Declared Emergency Leave under the ESA is generally available only during a period of declared emergency under the EMCPA. Given the expiry of the provincial declaration of emergency as of July 24, 2020, with limited exceptions, employees will not be able to avail themselves of Declared Emergency Leave beyond this date.
However, the expiry of the provincial declaration of emergency does not impact the availability of IDEL under the ESA, other than deemed IDEL due to a reduction in wages or hours under the Regulation as discussed above.
As outlined in our earlier update, in response to the COVID-19 pandemic, the ESA was amended to provide for a new type of leave: IDEL. So long as COVID-19 is designated as an infectious disease under the ESA (which it is as of the date of this update), employees may be able to avail themselves of a job-protected IDEL where they are unable to work for any of the following reasons:
- The employee is under medical investigation, supervision or treatment for COVID-19;
- The employee is acting in accordance with an order under the Health Protection and Promotion Act;
- The employee is in isolation or quarantine in accordance with public health information or direction;
- The employer directs the employee not to work due to a concern that COVID-19 could be spread in the workplace;
- The employee needs to provide care to a person for a reason related to COVID-19, such as a school or day-care closure; or
- The employee is prevented from returning to Ontario because of travel restrictions.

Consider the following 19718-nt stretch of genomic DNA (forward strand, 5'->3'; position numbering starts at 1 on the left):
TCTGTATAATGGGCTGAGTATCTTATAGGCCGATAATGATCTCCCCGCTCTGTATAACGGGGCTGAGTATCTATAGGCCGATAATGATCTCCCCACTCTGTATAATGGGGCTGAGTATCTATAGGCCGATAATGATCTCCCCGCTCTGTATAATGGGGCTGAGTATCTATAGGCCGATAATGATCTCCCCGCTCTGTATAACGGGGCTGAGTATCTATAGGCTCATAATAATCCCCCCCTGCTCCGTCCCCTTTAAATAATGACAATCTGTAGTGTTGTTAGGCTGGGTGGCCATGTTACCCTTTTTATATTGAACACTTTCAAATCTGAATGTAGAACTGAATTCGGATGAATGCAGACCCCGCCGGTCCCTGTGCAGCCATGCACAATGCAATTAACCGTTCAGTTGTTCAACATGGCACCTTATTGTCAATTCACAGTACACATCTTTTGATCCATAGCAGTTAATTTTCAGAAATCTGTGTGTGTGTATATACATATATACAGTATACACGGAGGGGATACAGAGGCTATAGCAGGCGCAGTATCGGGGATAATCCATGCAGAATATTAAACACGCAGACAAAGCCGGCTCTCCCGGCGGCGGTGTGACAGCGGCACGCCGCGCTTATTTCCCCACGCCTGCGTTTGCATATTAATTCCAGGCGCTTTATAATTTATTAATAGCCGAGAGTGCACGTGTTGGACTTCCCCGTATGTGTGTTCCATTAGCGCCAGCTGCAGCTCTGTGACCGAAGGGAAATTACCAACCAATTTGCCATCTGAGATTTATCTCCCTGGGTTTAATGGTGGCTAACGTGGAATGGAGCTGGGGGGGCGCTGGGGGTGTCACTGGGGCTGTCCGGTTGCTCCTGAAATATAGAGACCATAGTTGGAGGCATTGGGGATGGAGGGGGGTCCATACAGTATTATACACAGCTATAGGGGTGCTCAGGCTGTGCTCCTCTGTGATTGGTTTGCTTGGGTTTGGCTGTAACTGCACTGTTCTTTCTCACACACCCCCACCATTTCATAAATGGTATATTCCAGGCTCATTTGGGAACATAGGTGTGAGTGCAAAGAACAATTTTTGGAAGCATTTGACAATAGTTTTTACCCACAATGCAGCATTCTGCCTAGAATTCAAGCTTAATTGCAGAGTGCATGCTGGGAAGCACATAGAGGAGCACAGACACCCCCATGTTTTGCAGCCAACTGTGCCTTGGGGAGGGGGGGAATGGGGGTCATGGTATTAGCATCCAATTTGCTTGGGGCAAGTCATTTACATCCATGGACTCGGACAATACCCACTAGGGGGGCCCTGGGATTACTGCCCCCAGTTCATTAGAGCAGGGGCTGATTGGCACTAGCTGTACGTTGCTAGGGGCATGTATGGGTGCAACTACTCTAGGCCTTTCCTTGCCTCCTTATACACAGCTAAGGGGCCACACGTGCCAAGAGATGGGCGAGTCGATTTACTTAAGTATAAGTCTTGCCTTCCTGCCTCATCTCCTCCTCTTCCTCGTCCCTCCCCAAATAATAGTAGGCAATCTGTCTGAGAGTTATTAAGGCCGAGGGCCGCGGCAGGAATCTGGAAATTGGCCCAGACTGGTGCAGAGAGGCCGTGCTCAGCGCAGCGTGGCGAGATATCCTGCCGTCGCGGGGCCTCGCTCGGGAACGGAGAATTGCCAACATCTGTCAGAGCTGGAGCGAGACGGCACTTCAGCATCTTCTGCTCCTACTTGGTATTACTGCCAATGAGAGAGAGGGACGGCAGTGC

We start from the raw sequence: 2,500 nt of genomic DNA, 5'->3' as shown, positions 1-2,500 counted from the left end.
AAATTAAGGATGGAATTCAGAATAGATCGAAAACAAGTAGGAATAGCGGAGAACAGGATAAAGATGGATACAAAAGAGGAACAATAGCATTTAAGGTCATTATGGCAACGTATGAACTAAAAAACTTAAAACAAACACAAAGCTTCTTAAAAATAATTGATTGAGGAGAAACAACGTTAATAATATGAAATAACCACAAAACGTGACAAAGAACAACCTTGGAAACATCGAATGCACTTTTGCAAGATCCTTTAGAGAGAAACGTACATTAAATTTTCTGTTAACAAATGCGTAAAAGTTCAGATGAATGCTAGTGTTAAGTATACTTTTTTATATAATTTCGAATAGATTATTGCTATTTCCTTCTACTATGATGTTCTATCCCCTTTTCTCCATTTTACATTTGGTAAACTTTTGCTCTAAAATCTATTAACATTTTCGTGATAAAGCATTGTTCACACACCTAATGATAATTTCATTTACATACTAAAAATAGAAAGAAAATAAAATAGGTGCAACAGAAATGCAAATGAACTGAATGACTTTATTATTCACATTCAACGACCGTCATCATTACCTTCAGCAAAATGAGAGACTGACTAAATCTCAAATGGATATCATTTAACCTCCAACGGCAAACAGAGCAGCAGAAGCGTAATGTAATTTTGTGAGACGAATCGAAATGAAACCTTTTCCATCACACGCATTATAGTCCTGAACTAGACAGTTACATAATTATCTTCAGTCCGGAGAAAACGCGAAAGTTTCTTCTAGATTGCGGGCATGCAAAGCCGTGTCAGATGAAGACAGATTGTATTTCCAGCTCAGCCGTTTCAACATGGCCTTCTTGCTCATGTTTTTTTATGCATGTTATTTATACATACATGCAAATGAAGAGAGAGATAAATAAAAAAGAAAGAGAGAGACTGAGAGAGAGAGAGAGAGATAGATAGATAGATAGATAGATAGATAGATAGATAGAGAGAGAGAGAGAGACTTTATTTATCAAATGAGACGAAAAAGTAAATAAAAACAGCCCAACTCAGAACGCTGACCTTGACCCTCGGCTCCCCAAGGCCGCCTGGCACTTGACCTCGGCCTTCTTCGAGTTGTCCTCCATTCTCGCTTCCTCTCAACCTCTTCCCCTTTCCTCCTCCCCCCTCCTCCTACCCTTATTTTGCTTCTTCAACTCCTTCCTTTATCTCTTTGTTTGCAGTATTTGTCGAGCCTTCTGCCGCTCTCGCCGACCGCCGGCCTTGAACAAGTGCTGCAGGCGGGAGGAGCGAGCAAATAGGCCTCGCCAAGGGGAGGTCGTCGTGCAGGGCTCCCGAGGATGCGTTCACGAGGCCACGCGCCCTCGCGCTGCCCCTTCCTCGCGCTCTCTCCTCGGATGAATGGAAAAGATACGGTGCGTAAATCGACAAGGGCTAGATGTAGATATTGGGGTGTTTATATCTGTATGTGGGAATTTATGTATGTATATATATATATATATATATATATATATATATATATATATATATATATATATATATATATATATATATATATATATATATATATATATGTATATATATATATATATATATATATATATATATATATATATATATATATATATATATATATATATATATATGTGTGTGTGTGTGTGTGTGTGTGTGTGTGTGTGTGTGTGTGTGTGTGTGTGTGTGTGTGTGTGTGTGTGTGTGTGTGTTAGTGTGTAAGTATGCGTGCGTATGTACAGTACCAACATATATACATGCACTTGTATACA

In addition to potential entitlement to IDEL, employees may also qualify for other periods of leave, whether under the ESA, another statute, contract, or company policy. As in the normal course, employers should meaningfully consider and assess employee leave requests and clearly communicate the approval or denial thereof, as may be appropriate.
The end of the declared emergency in Ontario has significant implications. While employers are encouraged to undertake business planning and staffing decisions with the above considerations in mind, we appreciate that these new developments are likely to be particularly challenging for employers who have yet to resume their full business operations.
Our firm continues to closely monitor the developments relating to COVID-19, including any future legislative and regulatory amendments that may afford employers further relief amidst the ongoing pandemic. We will continue to provide further updates as new information becomes available.
Need more information?
For more information regarding workplace management amidst the COVID-19 outbreak, contact Ashley Brown at 416-408-5563, or your regular lawyer at the firm.